In the podcast, Stefanie Meilinger and Steven Denk introduce EnerSHelF and answer various questions about the project. The questions range from broader perspectives on why reliable energy supply is so important for health facilities up to technical specifications of the system. This includes how to plan a PV system and how to integrate different parameters that influence its size and functionality. Furthermore, they elaborate on the interdisciplinarity of the project and underline the importance of a close collaboration with local partners. Listen to the podcast below to learn more!
Mohammed Abass from our project partner WestfalenWIND travelled to Ghana to adjust and improve the PV-hybrid power system at the health facility in Kologo.
When putting research into practice, the reality often calls for adjustment of foregone planning. Just like other initiatives, the EnerSHelF project is undergoing constant evaluation, adjustments, and improvements. In our previous article, we described the process of training local enumerators to conduct quantitative interviews at health facilities across Ghana. Here, the training week was followed by a pilot study before the main survey at 200 health facilities started in July. The test run helped to identify any necessary changes in the questionnaire and survey design.
On the engineering side of the project, the solar-hybrid systems at the health facilities of our three pilot sites need constant checks to evaluate if they are running as planned. Many adjustments can be done remotely via sensors and software, which has been set-up by our technicians and researchers. However, certain work must be done at the site.
Update: In July, a group of ten local enumerators started interviewing 200 health facilities all over Ghana. Prior to the start of the survey, they have been trained by Ana Maria Pérez from Hochschule Bonn-Rhein-Sieg and Kennedy Alatinga from SD Dombo University of Business and Integrated Development Studies in Wa. After an intensive training week and a test run of the survey in June, the data collection is well on track. Until now, around 80% of the health facilities have been interviewed. The survey is set to be completed during the month of August.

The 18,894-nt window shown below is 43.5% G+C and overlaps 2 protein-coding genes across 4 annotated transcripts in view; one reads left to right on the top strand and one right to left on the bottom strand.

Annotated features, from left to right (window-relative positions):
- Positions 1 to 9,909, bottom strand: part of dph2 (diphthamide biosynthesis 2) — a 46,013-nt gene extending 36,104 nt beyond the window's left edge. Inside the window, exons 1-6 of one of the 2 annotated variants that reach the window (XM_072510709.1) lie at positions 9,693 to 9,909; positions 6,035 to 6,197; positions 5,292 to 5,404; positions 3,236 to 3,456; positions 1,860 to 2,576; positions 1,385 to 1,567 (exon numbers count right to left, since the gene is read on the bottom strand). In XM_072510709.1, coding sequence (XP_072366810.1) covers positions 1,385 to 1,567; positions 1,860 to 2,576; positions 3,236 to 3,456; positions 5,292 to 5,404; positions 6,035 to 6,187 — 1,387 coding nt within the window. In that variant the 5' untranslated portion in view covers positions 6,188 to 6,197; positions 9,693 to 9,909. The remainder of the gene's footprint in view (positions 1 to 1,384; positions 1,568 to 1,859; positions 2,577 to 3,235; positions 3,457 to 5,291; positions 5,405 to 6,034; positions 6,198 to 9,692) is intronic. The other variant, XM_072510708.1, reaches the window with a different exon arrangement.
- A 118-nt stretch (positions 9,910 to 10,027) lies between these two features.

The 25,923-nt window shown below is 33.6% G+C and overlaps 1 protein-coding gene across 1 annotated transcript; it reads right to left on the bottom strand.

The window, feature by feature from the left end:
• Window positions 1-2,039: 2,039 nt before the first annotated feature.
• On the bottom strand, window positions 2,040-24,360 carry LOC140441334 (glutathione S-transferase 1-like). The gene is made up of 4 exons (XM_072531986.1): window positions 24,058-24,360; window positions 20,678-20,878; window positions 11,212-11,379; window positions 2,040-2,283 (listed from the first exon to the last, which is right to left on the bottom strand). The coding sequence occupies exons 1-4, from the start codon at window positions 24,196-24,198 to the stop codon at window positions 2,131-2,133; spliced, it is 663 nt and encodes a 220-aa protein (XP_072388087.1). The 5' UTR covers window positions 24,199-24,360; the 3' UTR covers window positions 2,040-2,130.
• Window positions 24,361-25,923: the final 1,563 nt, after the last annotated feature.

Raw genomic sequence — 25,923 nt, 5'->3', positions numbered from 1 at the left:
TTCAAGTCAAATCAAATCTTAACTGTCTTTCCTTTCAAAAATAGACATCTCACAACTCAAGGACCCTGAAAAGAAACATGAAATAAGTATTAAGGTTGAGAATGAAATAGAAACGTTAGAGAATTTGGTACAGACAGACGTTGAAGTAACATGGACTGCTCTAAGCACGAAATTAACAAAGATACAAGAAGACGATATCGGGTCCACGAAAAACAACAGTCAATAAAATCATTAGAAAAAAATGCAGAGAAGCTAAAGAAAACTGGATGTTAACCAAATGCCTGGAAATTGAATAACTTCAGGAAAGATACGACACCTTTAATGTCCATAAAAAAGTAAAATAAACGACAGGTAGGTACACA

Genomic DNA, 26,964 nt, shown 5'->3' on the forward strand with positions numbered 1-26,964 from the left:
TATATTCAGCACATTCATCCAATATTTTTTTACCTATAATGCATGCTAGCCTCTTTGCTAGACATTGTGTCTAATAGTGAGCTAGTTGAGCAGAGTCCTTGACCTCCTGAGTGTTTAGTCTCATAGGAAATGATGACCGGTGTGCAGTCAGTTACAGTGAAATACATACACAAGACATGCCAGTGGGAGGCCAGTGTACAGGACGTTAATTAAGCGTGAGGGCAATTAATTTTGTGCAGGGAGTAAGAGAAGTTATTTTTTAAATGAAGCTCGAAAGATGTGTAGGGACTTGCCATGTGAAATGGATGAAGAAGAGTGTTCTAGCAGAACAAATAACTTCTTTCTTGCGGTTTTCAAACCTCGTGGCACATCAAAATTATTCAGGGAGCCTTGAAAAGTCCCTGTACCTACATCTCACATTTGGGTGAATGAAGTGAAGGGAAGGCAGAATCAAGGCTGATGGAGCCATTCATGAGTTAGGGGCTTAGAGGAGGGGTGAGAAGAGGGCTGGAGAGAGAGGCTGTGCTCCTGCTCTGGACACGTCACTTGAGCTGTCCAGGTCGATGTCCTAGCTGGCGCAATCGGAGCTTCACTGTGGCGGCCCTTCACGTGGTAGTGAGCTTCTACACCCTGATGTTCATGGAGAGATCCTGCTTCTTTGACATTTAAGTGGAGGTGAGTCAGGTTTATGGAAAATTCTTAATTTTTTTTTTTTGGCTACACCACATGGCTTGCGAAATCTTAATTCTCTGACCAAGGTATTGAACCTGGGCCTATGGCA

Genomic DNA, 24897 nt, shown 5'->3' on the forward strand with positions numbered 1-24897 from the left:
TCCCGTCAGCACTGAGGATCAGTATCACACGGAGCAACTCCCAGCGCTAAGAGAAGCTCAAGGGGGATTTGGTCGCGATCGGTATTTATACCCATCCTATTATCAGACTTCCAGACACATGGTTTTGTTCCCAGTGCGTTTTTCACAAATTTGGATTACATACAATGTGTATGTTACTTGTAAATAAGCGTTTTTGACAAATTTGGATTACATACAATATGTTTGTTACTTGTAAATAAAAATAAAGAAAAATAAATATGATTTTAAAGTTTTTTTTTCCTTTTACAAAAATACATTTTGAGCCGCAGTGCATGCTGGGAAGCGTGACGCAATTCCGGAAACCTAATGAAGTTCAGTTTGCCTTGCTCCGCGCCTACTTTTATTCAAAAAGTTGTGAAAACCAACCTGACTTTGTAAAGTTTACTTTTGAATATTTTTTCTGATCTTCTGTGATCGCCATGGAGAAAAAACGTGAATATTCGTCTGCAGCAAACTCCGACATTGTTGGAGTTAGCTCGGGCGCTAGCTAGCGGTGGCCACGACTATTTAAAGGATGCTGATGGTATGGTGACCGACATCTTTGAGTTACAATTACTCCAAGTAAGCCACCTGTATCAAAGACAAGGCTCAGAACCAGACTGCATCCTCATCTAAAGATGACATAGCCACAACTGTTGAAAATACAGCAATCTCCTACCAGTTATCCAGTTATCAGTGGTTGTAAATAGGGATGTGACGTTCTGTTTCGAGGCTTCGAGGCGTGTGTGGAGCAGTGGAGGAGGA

Within Work Package 1.2, the team of the EnerSHelF project analysis the factors that are determining the adoption of technologies in Ghana – specifically of Solar PVs. To do so, a line of quantitative interviews with health facility managers is conducted.
Originally, the German partners of the EnerSHelF project planned to travel to Ghana to train local enumerators for the conduct of the interviews. The training is meant to ensure consistent results across the 200 interviews spread over the country. However, due to the global pandemic, the plans had to be revised. Instead of taking the plane to Ghana, Ana Maria Pérez from Hochschule Bonn-Rhein-Sieg and Kennedy Alatinga from SD Dombo University of Business and Integrated Development Studies in Wa carried out the training online.
In November 2020, our partner WestfalenWIND travelled to Ghana to install a PV-hybrid power system at Kologo, Ghana. In March 2021, Mohammed Abass returned to the health facility to finish the set-up. In this article, he illustrates the necessity, application, and management of the system.
In Twi, one of the local languages in Ghana, dumsors are power cuts due to low voltage or high-energy demand. They happen frequently and can last for days or weeks. Dumsors impede the work progress of many companies and workplaces, especially health facilities, where electric power is needed the most. Sometimes, communities even must take turns to not overstrain the electricity grid. This is a huge problem for health centres, as they need cooling systems for their vaccines and other drugs that need to be stored at certain temperatures.